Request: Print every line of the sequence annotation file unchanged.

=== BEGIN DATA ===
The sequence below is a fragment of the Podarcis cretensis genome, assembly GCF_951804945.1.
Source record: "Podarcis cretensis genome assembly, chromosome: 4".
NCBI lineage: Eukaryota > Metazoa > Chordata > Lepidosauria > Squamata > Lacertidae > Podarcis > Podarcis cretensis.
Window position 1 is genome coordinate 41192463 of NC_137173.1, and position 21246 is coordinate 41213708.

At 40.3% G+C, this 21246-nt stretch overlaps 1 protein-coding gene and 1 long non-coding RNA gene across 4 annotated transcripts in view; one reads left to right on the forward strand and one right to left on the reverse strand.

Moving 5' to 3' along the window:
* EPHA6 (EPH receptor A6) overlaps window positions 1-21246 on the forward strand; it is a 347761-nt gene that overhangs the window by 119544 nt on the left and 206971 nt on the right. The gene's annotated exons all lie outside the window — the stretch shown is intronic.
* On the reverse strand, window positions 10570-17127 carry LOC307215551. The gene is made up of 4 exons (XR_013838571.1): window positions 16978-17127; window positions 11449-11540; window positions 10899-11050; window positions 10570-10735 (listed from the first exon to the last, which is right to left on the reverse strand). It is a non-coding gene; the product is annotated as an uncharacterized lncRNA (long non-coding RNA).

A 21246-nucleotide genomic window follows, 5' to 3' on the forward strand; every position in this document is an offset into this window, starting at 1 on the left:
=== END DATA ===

The sequence below is a fragment of the Podarcis cretensis genome, assembly GCF_951804945.1.
Source record: "Podarcis cretensis genome assembly, chromosome: 4".
NCBI lineage: Eukaryota > Metazoa > Chordata > Lepidosauria > Squamata > Lacertidae > Podarcis > Podarcis cretensis.
Window position 1 is genome coordinate 41192463 of NC_137173.1, and position 21246 is coordinate 41213708.

At 40.3% G+C, this 21246-nt stretch overlaps 1 protein-coding gene and 1 long non-coding RNA gene across 4 annotated transcripts in view; one reads left to right on the forward strand and one right to left on the reverse strand.

Moving 5' to 3' along the window:
* EPHA6 (EPH receptor A6) overlaps window positions 1-21246 on the forward strand; it is a 347761-nt gene that overhangs the window by 119544 nt on the left and 206971 nt on the right. The gene's annotated exons all lie outside the window — the stretch shown is intronic.
* On the reverse strand, window positions 10570-17127 carry LOC307215551. The gene is made up of 4 exons (XR_013838571.1): window positions 16978-17127; window positions 11449-11540; window positions 10899-11050; window positions 10570-10735 (listed from the first exon to the last, which is right to left on the reverse strand). It is a non-coding gene; the product is annotated as an uncharacterized lncRNA (long non-coding RNA).

A 21246-nucleotide genomic window follows, 5' to 3' on the forward strand; every position in this document is an offset into this window, starting at 1 on the left: